‘Devastated’ friends of schoolgirl, 11, who died ‘after inhaling rat poison fumes’ in the flats where she lived leave an empty chair in the classroom as they grieve her, teacher says
- Fatiha Sabrin, 11, was found unresponsive at a flat on Sutton Street in Shadwell
- She was taken to an east London hospital where she died a short time later
- A family friend described her as a ‘very bright girl who wanted to be a doctor’
- Schoolgirl’s headteacher said pupils were left ‘devastated’ by Fatiha’s death
Friends of the 11-year-old girl who died ‘after inhaling rat poison fumes’ in the flats where she lived have been left ‘devastated’ by her death and have left an empty chair in the classroom as they grieve, the schoolgirl’s teacher has said.
Fatiha Sabrin was found unresponsive at her flat in Nida House on Sutton Street, Shadwell, east London, at around 4pm on Saturday.
The schoolgirl and her family were rushed to an east London hospital but the 11-year-old sadly died a short time later, according to reports.
A sweep of the building was carried out by the London Fire Brigade and a quantity of chemicals – believed to be used for pest control – were discovered at the scene.
The child’s death is now being treated as ‘unexplained’ and the Metropolitan Police have said a special post-mortem examination will be scheduled in due course.
Fatiha’s mother and brother are now recovering in hospital along with one other individual.
Today, Rena Begum, headteacher at Buttercup Primary in Shadwell, east London, where Fatiha was a pupil, said her classmates were ‘struggling to cope’ with Fatiha’s death and were ‘devastated by her empty seat’ left in the classroom.
Fatiha Sabrin, 11, was found unresponsive at her flat in Nida House on Sutton Street, Shadwell, east London, on Saturday
She told The Guardian: ‘The children are struggling to cope. It is a real shock to them at their young age that suddenly someone is not there.’
Describing the schoolgirl as ‘role model’ who had ‘strong dreams of wanting to help the community and becoming a medical professional’, Ms Begum went on to say the primary school was now offering bereavement counselling for students.
The headteacher added: ‘Her friends are devastated by her empty seat in class.
‘There was a lot of confusion and tears, it was important for them to just let it out. We are giving them bereavement counselling.’
Last night family friends said Fatiha’s father, who had been stuck in an airport in Bangladesh since the tragedy, was flying back to the UK.
Following Fatiha’s death Sabbir Ahmad, a family friend, said: ‘She was a very bright girl. She was in my home eight or nine days ago and were discussing her future plans.
‘She was very responsive and told me she wanted to be a doctor, and wanted to make something very good of her life.
‘She was also a great writer, she received awards for her writing skills.’
On Saturday, other residents of the building also reported feeling unwell and a full evacuation took place.
After the evacuation, the London Fire Brigade swept the building and discovered a ‘quantity of chemicals’ believed to be used for pest control.
Sabbir said his wife, who arrived at the flat and found the family in trouble, alerted the authorities and called an ambulance.
On Saturday a sweep of the building was carried out by the London Fire Brigade and a quantity of chemicals – believed to be used for pest control – were discovered. Pictured: Police officers at the scene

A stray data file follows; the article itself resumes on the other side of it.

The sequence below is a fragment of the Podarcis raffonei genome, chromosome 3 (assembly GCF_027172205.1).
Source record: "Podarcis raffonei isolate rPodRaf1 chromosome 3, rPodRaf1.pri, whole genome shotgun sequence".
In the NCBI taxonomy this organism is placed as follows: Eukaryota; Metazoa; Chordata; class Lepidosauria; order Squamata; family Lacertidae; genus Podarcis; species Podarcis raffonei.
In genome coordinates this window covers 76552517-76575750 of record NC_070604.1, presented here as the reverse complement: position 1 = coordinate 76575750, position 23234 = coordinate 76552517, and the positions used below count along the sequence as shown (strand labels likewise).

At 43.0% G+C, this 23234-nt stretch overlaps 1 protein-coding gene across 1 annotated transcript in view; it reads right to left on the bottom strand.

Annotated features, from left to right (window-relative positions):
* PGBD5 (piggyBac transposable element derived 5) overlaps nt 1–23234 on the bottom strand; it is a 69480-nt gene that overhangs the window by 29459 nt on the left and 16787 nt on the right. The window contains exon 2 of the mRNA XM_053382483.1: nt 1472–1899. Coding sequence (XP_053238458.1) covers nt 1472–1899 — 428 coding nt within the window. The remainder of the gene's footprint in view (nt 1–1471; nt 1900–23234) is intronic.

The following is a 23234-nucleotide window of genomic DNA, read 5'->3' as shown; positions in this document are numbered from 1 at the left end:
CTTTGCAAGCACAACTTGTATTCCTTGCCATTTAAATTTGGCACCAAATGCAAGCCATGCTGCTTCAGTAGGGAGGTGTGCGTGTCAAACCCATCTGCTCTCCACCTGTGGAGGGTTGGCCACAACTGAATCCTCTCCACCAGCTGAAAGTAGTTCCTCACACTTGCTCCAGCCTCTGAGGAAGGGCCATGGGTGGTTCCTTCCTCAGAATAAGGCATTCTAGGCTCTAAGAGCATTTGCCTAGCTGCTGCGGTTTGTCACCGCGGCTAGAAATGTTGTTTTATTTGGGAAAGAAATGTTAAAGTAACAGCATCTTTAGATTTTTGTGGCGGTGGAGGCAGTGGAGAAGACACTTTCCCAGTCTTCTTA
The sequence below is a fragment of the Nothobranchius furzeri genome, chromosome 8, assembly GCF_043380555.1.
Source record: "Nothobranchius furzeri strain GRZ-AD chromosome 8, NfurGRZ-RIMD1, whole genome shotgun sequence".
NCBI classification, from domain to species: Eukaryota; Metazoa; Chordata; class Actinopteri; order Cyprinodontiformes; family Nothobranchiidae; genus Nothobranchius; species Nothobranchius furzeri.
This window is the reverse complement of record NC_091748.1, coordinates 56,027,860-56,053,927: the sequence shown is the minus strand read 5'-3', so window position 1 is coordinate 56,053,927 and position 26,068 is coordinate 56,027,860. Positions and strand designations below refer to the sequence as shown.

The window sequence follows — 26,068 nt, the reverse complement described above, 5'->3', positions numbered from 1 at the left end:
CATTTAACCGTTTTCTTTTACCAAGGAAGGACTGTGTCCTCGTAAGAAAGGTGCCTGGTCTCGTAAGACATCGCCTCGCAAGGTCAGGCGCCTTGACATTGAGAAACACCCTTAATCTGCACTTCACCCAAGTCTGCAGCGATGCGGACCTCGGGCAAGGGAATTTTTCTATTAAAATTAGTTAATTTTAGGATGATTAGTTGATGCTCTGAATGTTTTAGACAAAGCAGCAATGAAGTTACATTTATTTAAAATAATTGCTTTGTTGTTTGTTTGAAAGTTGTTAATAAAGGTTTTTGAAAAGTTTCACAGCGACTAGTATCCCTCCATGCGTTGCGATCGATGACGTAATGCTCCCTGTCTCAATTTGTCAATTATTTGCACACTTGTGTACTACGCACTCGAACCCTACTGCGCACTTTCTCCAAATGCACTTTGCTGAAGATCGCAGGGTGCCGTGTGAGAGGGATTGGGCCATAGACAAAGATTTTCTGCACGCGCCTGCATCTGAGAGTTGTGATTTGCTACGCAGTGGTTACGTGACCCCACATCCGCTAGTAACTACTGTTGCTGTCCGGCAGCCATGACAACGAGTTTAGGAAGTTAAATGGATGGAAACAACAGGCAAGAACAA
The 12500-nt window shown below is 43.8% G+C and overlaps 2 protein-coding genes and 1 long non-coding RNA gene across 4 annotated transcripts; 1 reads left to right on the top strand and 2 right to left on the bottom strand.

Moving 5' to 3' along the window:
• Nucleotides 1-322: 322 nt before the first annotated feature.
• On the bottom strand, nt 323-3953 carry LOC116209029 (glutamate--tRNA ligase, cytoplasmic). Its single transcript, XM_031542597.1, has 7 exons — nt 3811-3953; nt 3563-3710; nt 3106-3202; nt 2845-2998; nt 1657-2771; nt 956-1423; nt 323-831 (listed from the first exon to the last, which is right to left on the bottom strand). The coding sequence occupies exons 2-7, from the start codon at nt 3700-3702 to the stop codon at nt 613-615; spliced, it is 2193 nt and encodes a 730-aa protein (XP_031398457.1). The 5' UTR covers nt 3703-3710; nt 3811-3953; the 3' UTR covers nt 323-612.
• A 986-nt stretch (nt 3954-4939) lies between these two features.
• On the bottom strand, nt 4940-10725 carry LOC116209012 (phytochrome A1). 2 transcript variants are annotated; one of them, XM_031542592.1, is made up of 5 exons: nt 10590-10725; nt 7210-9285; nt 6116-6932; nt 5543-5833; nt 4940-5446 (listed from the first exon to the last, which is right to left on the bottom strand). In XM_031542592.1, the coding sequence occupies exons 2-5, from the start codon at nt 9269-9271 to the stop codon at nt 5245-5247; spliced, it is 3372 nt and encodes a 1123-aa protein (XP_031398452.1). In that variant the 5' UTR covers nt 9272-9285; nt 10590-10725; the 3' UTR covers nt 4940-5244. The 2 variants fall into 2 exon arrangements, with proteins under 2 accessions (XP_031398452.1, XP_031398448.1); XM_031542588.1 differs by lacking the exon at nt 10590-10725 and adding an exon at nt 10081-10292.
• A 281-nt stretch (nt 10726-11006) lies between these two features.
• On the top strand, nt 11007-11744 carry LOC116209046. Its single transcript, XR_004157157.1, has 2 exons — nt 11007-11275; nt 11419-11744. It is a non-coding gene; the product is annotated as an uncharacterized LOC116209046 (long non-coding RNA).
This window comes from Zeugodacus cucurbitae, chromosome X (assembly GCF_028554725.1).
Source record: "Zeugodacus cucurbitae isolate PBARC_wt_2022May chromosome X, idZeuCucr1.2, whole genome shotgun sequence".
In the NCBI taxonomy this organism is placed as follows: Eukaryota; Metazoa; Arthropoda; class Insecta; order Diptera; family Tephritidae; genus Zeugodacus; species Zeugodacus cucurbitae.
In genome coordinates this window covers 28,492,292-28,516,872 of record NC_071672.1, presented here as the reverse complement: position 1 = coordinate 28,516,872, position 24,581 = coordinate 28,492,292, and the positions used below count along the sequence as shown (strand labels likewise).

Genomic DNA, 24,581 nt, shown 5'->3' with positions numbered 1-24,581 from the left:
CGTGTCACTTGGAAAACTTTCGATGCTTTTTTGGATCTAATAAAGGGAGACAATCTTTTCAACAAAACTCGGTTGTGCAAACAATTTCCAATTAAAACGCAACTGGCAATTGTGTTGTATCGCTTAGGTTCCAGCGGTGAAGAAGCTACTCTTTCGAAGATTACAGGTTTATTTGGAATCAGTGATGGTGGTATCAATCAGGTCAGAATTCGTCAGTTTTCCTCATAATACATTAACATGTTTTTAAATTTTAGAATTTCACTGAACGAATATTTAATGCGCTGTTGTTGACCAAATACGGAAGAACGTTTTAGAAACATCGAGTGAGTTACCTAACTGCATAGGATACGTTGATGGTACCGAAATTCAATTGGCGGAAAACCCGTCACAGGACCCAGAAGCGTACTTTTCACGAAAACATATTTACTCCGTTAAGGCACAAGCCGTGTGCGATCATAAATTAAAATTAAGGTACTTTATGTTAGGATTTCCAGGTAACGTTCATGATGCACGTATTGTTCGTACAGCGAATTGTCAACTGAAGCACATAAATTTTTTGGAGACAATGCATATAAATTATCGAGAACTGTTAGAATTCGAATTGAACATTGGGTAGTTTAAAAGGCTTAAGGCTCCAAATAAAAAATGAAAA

The Metropolitan Police have said a special post-mortem examination will be scheduled and the schoolgirl’s death is being treated as ‘unexplained’
On Sunday local sources claimed the tragedy could have been caused by a powerful rat poison, according to The Sun.
Meanwhile Toni Santos Babi, 19, a resident in the block, said: ‘I and my flatmates smelled a strange smell in our flat, and I had a headache, and they had a cough and throat ache for the last two days.’
A number of other people reported feeling unwell in the same building and received treatment at the scene.
Mr Babi, 19, said medical teams spent hours measuring chemical levels in the building.
Police moved him and his neighbours to a nearby hotel and were told they would stay there for two days.
He explained: ‘Around 5pm firefighters came into my flat to measure levels of some chemicals and they found a higher number in the toilet.
‘In the meantime, more police were coming and they closed the whole road. Then another team of medical came to re-measure the chemical level, and around 7.30pm they told us to evacuate ASAP.’
This weekend Labour’s Apsana Begum, 31, who is MP for the area and was born in Shadwell, said: ‘I am aware of the incident at Nida House E1 this evening. Emergency services are working together to continue their response.
‘Constituents are encouraged to support them by avoiding the areas where the road closures remain in and around Sutton Street.
‘Tragically this has resulted in one fatality of a young girl, from chemicals found within the building.
‘My thoughts and prayers are with her and her loved ones.
‘I am following up to support constituents including everyone who was evacuated and in care of Tower Hamlets council.’
And Liberal Democrat councillor Rabina Khan, who spent Saturday and Sunday morning with Sutton Street residents, said it was ‘heartbreaking an 11-year-old girl has died’.
A spokesman for the Met Police told MailOnline: ‘Other residents in the block were evacuated as a precaution and are being looked after by the local authority.
‘A sweep of the building was carried out by the London Fire Brigade and a quantity of chemicals – believed to be used for pest control – were discovered.
‘They will be safely removed and an investigation will be carried out to determine how they came to be in the building.’
A special post-mortem will now take place and Fatiha’s death is being treated as unexplained.
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